Western Blot Assays

Trophozoites (2 × 107) without treatment or treated with 10 μg/ml G418 for 0.5, 1.5, 3, 6, and 9 h were harvested and washed twice with cold PBS. For the extraction of total proteins, cells were hypotonically lysed for 20 min at 4°C in the presence of a mixture of protease and phosphatase inhibitors (PMSF, 1 mM; leupeptin, 10 μM; N-ethylmaleimide, 25 mM; PHMB, 2.5 mM; E-64, 5 μM; Na3VO4, 1 mM; NaF, 50 mM; iodoacetamide, 5 mM) and 1X Complete Protease inhibitor (Roche). Proteins were separated by 12% sodium dodecyl sulfate polyacrylamide gel electrophoresis (SDS-PAGE), transferred to nitrocellulose membranes, and non-specific binding sites were blocked with 5% fat-free milk. Membranes were incubated with calpain-like (dilution 1:3,500) or GAPDH (dilution 1:5,000, Santa Cruz Biotechnology) antibodies. Afterwards, membranes were incubated with a secondary HRP-labeled antibody (Invitrogen). Finally, protein bands were visualized by chemiluminescence (ECL, GE Healthcare, United Kingdom), and the MicroChemi system (Biostep). Pre-immune serum was used as a control.

Immunofluorescence and Confocal Microscopy

After treatments in test tubes (brand Pyrex), trophozoites (1 × 106) were placed on cover slides for approximately 20 min, fixed and permeabilized with 100% methanol for 5 min. Non-specific binding sites were blocked with 1% horse serum for 1 h at 37°C. Cell slides were incubated overnight at 4°C with α-calpain-like antibodies (1:40), rinsed with PBS three times, incubated with anti-mouse secondary antibody conjugated to Alexa 488 (1:400) for 1 h at room temperature and rinsed again three times with PBS. Nuclei were stained with 4′,6-diamidino-2-phenylindole (DAPI), and samples were observed in a confocal microscope (Carl Zeiss LSM 700) using the ZEN 2009 software. About 10 amoebas were chosen at random from each slide, fluorescence of each amoeba represents the intensity mean value of 25 optical sections from the top to the bottom of each cell. The images were representative of three independent experiments.

Knockdown of the Calpain-Like Gene

The complete mRNA sequence (XM_652220.1) of the calpain-like gene was analyzed by the online program Target finder ( to obtain potential small interference RNA (siRNA) sequences, which were evaluated by a nucleotide BLAST on NCBI ( A specific siRNA sequence of the calpain-like mRNA corresponding to nucleotides 6-31 (sense: 5′- UACUGACGAUGAAUUUCCAGCUGA-3′; antisense: 5′- UUCAGCUGGAAAUUCAUCGUCAGUA−3′) was synthesized (Ambion). As a negative control, an additional siRNA sequence of non-related sequence (NRS) using the following set of sense and antisense primers was synthesized (sense: 5′-CAAGCUGACCCUGAAGUUCdTdT−3′; antisense: 5′-GAACUUCAGGGUCAGCUUGdTdT-3′).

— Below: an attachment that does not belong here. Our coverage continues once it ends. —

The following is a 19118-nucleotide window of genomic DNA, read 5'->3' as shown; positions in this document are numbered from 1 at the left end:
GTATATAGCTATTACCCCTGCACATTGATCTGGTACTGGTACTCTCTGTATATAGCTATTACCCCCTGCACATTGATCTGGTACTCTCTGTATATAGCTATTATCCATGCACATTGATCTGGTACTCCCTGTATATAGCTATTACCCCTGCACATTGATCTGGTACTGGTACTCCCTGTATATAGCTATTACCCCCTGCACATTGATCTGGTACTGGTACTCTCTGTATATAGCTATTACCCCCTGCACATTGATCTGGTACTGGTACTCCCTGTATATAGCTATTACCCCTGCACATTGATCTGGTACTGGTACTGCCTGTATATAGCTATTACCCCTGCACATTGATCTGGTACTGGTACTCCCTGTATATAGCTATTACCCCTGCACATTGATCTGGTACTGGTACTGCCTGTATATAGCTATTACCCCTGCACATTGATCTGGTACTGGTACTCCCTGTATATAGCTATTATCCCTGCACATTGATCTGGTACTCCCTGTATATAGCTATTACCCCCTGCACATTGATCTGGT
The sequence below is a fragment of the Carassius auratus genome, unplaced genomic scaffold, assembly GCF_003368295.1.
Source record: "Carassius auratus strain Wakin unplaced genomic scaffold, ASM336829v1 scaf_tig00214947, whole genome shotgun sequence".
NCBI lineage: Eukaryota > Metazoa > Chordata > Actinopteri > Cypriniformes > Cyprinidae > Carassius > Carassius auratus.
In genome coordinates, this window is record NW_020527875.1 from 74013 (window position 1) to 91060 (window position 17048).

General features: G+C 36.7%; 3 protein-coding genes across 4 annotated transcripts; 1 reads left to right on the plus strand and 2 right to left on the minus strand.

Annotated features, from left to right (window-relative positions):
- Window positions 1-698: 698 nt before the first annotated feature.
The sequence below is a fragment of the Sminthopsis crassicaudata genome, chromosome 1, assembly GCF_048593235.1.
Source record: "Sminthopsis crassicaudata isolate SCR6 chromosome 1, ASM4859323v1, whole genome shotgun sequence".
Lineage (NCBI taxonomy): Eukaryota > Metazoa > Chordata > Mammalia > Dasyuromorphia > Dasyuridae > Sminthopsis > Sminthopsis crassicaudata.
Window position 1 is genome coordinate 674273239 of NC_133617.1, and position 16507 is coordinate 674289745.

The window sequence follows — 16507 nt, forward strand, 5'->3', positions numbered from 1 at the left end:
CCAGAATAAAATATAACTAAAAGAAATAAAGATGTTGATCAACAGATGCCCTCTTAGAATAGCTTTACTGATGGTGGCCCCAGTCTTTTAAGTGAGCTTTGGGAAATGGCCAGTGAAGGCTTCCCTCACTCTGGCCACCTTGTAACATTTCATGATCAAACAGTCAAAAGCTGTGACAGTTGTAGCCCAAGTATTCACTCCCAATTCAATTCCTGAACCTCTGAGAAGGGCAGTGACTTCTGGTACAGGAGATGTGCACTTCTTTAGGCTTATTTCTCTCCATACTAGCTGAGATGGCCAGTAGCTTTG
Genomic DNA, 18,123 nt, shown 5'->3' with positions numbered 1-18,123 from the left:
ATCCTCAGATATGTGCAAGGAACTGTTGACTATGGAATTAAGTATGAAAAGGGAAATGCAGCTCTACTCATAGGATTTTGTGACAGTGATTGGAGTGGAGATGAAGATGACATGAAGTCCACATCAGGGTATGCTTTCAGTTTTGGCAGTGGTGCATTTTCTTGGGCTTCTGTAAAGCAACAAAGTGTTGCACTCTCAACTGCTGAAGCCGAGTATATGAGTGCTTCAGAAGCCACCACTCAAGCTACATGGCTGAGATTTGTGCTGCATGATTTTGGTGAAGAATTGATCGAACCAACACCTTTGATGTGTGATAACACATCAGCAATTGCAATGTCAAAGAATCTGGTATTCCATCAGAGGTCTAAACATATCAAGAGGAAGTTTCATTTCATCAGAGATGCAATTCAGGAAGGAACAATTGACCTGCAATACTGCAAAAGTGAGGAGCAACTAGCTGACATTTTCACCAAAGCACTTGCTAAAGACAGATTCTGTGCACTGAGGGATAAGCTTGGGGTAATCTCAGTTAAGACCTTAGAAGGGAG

The uptake of siRNAs by trophozoites was carried out by the soaking method as previously described (Ocádiz-Ruiz et al., 2013). Briefly, trophozoites (1 × 106) collected from 90% confluent cultures were inoculated in 25-ml culture plastic flasks (Corning) containing TYI-S-33 medium and incubated at 37°C for 24 h. Then, the double-stranded siRNAs calpain-like or NRS sequences (50 nM) were added to the cultures and incubated at 37°C for 24 h. To confirm the knockdown of the calpain-like gene, qRT-PCR and WB assays were performed as described above.

Terminal Deoxynucleotidyltransferase-Mediated dUTP Nick-End Labeling (TUNEL) Assays

Trophozoites were fixed in 4% formaldehyde for 2 h at 4°C. After the samples were washed twice with PBS, 50 μl of TUNEL reaction mixture (Roche) was added and incubated for 60 min at 37°C in a humidified atmosphere in the dark. Then, trophozoites were rinsed four times with PBS, and nuclei were counterstained with DAPI and mounted with VECTASHIELD (Vector Laboratories). The samples were observed through a confocal microscope (Carl Zeiss LSM 700) using the ZEN 2009 software. As a positive control, trophozoites were treated with 20 mg/ml DNase I endonuclease (Invitrogen) for 30 min, and non-treated trophozoites were used as a negative control.

Flow Cytometry

To determine the effect of calpain-like gene silencing on the viability of trophozoites subjected to PCD, cells were stained with propidium iodide (PI) and analyzed by flow cytometry. Briefly, after 24 h of treatment with the siRNA, trophozoites were incubated for 9 h with G418; then, cells were suspended in 1 ml of PBS and incubated for 5 min on ice in the dark with 1 mg/ml PI (Invitrogen). Finally, fluorescence was examined in a BD LSRFortessa cell analyser (BD Biosciences).

Bioinformatic Analysis

The STRING 10.5 protein-protein interaction database ( (Szklarczyk et al., 2015) was used to determine the potentially involved known and predicted protein networks. For these analyses, we used a medium confidence value and non-filtered disconnected nodes.

Statistical Analysis

Statistically significant differences in WB, immunofluorescence and trophozoites viability were analyzed by comparisons of the means of three independent biological replicates by ANOVA using the GraphPad Prism statistical software version 6.0.


Identification of Conserved Domains in the Protein Architecture and 3D Structure of Calpain-Like